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A beginner's guide to Validating (Was: djnyc.com - validation failure)

From: Olivier Thereaux <ot@w3.org>
Date: Thu, 22 Sep 2005 08:06:15 +0900
To: Dan Flugger <Info@djnyc.com>
Cc: www-validator@w3.org
Message-ID: <20050921230615.GA23231@w3.mag.keio.ac.jp>

On Wed, Sep 21, 2005, Dan Flugger wrote:
> I'd like to redo the html on my website and
> am unable to vallidate the html from your site.
> I'm wondering if you have any tips to help me
> get started.

Hi Dan,

This is a good question - where does one start? And not an easy one to
answer, since it really depends on you and how much HTML you know. So I
will try to give an overview, which I hope you can adapt to your needs
and level.

I think, in three points, the basics are:

1- learn proper HTML

Making your web pages valid means, basically, making them "proper" HTML.
If you don't know what proper HTML looks like (as opposed to tag soup), 
then cleaning up your site is going to be very frustrating. Of course
you will learn through practice, and validating a site is an excellent
exercise for that, but a decent base level helps. 

Get a good book. There are plenty of these, and there are also horrid
ones. If you can, check the credentials of who built the books, notice
if it mentions standards, and of course flip through it to see if it
looks serious enough. That should help distinguish real HTML learning
books from snake oil.

2- take your time

So you've used the validaton on one page for the first time, and, ugh,
you get an obscene amount of errors. Forget about that number. Focus on,
say, the first 2 or 3 errors. 

Most likely, the first error will be about a doctype thing. Fix that
first, it means that your documents does not say what flavor of HTML it
is, so the validator guesses. go to
pick one flavor (try HTML 4.01 strict or transitional, that's probably a
good one to start with if you have no idea which to choose), and
copy-paste the <!DOCTYPE ... > at the top of your document, before the

Alternatively, the first error will be about character encoding. Maybe
your document does not declare its encoding, maybe it declares the wrong
one, maybe the server is badly configured. This sounds awful, but
usually, it can be fixed by:
- using the "encoding" drop down to try a few encodings. Usually, UTF-8
  or iso-8859-1 will do. Find one that does not cause the validator to
- Then check http://validator.w3.org/docs/help.html#faq-charset
  and follow the instructions to declare the encoding you found was the
  right one for your page.

Now save the document and re-run the validator on it.

Again, only focus on the first few errors. Trying to fix them all at the
same time is difficult, even risky: sometimes an error actually cascades
into a flow of other errors, so fixing the first one may make many
others disappear. So just check the first few lines of error, sometimes
they will give you context or information on what the first error is

Don't forget to read the error message explanations. The error
themselves tend to be, well, obscure. The explanations below are here to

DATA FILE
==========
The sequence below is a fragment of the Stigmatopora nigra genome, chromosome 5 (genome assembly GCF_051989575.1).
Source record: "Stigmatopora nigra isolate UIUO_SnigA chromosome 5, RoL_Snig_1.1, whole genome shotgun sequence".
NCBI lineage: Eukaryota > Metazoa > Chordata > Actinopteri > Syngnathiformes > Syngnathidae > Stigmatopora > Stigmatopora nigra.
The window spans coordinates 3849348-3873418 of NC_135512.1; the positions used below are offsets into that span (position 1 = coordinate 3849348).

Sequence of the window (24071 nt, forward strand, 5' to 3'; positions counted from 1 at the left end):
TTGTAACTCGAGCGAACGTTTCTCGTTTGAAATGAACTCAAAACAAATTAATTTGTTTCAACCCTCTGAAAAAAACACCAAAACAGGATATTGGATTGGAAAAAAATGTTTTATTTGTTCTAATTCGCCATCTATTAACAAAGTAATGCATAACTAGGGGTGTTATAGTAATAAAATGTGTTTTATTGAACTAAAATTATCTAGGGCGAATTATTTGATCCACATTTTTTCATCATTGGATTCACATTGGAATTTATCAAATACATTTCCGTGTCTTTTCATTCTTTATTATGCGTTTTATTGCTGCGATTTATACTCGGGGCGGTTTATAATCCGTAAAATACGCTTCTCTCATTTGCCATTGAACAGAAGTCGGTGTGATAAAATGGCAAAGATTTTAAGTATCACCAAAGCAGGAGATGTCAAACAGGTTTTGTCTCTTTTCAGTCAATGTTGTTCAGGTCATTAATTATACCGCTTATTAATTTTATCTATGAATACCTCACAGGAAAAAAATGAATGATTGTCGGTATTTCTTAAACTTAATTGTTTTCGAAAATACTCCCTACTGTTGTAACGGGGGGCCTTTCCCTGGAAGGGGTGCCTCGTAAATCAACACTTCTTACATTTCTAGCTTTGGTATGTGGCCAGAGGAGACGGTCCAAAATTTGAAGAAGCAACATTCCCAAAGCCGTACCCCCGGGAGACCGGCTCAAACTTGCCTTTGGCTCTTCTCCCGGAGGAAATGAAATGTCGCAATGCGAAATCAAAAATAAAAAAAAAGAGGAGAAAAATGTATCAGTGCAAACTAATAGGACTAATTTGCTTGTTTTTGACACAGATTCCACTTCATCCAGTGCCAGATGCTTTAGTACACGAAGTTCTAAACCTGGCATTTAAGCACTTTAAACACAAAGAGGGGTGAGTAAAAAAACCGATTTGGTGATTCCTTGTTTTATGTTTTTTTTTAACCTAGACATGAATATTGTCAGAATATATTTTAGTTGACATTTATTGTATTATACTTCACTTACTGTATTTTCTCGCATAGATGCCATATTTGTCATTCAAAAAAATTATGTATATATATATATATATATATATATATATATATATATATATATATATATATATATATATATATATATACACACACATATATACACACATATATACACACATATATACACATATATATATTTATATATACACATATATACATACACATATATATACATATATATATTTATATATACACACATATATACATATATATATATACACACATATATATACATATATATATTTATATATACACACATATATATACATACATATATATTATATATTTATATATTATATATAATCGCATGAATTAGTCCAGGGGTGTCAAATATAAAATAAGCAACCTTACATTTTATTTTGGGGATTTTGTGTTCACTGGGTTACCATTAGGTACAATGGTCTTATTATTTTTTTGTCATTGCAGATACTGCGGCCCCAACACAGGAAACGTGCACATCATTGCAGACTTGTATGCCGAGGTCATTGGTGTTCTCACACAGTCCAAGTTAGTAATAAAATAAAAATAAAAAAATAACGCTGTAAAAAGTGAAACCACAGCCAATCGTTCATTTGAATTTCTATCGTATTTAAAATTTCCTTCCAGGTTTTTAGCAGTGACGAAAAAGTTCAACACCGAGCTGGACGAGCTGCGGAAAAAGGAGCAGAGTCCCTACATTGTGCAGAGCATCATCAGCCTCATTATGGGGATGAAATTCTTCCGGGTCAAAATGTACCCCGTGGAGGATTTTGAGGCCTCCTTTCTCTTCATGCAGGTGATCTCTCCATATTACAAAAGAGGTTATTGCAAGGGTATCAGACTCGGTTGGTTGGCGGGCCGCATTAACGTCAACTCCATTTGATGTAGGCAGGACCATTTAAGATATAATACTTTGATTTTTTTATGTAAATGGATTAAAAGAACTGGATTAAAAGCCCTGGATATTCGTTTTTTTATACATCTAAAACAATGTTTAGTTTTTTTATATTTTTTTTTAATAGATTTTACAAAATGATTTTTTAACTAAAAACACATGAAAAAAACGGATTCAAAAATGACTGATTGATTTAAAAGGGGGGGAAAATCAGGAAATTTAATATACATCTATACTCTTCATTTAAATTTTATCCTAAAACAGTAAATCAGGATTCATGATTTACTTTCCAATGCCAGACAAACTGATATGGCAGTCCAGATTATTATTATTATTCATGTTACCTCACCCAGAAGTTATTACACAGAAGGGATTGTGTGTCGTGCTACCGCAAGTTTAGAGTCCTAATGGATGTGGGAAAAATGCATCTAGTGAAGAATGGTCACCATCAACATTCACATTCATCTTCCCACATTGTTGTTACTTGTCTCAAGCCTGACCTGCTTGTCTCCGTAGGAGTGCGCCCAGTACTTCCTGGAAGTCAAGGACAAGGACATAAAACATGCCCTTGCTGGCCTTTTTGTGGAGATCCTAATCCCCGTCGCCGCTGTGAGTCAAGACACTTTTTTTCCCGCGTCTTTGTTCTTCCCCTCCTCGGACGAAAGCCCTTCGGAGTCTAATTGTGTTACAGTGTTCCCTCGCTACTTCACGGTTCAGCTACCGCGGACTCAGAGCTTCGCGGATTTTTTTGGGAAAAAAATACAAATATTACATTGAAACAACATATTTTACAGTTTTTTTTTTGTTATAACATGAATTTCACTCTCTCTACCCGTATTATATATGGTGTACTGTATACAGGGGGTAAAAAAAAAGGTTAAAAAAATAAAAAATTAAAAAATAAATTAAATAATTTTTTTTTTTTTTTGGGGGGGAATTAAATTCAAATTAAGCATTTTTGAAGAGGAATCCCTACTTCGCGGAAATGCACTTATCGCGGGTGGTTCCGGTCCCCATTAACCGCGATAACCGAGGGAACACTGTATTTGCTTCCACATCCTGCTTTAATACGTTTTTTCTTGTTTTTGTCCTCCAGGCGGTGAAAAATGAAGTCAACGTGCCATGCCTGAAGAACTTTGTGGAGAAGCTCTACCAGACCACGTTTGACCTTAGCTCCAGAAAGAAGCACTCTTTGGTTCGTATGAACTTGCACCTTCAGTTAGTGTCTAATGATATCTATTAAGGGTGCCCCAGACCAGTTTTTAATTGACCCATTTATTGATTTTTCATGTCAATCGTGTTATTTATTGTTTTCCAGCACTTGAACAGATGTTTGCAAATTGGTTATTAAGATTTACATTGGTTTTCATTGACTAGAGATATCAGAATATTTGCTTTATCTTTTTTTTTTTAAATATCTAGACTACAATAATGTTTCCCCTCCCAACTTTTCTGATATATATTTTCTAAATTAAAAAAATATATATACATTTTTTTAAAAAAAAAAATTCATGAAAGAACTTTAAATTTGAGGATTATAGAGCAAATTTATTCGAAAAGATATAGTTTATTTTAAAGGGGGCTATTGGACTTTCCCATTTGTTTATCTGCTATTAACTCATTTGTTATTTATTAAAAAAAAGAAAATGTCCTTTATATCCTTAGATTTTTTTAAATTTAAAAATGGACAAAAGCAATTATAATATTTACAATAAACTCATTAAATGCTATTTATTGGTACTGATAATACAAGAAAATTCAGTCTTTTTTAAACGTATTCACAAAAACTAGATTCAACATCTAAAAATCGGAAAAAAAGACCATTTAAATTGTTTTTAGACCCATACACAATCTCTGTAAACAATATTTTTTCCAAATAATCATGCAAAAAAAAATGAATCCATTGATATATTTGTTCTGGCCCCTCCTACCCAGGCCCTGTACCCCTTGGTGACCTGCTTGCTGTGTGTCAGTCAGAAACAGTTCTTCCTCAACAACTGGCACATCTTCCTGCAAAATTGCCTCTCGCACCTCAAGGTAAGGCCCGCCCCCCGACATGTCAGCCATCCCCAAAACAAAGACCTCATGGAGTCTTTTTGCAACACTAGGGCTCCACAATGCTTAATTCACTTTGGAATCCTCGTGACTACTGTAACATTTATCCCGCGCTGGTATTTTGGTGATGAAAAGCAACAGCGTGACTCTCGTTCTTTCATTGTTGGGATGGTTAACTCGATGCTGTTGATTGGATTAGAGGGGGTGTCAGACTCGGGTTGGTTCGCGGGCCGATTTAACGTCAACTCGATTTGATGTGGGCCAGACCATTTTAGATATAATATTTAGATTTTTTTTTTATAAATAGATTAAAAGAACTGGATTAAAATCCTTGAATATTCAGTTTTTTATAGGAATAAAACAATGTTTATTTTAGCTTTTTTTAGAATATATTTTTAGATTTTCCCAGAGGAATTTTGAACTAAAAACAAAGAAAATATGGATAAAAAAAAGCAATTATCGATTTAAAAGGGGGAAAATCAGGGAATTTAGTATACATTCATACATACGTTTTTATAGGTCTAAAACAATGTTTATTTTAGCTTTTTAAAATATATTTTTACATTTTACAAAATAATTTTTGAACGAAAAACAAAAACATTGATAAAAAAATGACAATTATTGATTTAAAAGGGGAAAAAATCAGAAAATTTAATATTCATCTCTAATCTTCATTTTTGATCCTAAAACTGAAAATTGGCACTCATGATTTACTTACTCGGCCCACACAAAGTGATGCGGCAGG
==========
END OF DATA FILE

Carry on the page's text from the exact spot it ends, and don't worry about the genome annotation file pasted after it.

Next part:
translate the error into something intelligible, and often even provide
instructions to fix the problem.

A bit of searching around may be necessary, but usually you should
manage to fix that error easily. Just remain patient, and don't assume
that the validator is wrong because you can't figure what's causing the
error. The validator does have bugs, but for some edge cases you're not
likely to fall upon. 

3- use collective wisdom

If you have not managed to fix the first error by reading the error
message explanations and flipping through your book, use the collective
wisdom of the Web to help you. 

Here are a few leads to find your answers:
- have you read through the validator's Help and FAQ? What are you
  waiting for? ->  http://validator.w3.org/docs/help.html
- There is a large archive of the www-validator list where lots
  of people before you may have struggled with the same problems.
  Look at the right of the error message, there's a strange little
  "envelope" character. Click on it and you'll be on the "feedback"
  page. Don't rush to send a plea for help just yet! There is a form
  field that can help you search the list's archive for messages on the 
  error you are facing. Give them a look, chances are you'll find your
  answer there. Then, *only* when you have checked these mail search
  results, you can send mail to the list asking for help on the error.
  Be clear, be precise, be detailed. The better your call for help is,
  the easier it will be for people to help you. And don't forget that
  the people on the mailing-list are almost all volunteers, behave

Now you should be able to fix the first error. Good. Rinse, lather,
repeat until the document is clean.

Congratulations, your first page is valid. Now what? You still have
plenty other pages on your site to take care of. How? Just like you did
for the first one, step by step.

There are a few articles on the W3C QA site that explain strategies and
tools to improve the quality of a site, small or big, step by step.
Among them, check:

I hope this guide can be useful to you. 
If it's not... Tell me why -> ot@w3.org

olivier Thereaux - W3C - http://www.w3.org/People/olivier/
W3C Open Source Software: http://www.w3.org/Status
Received on Wednesday, 21 September 2005 23:07:56 UTC

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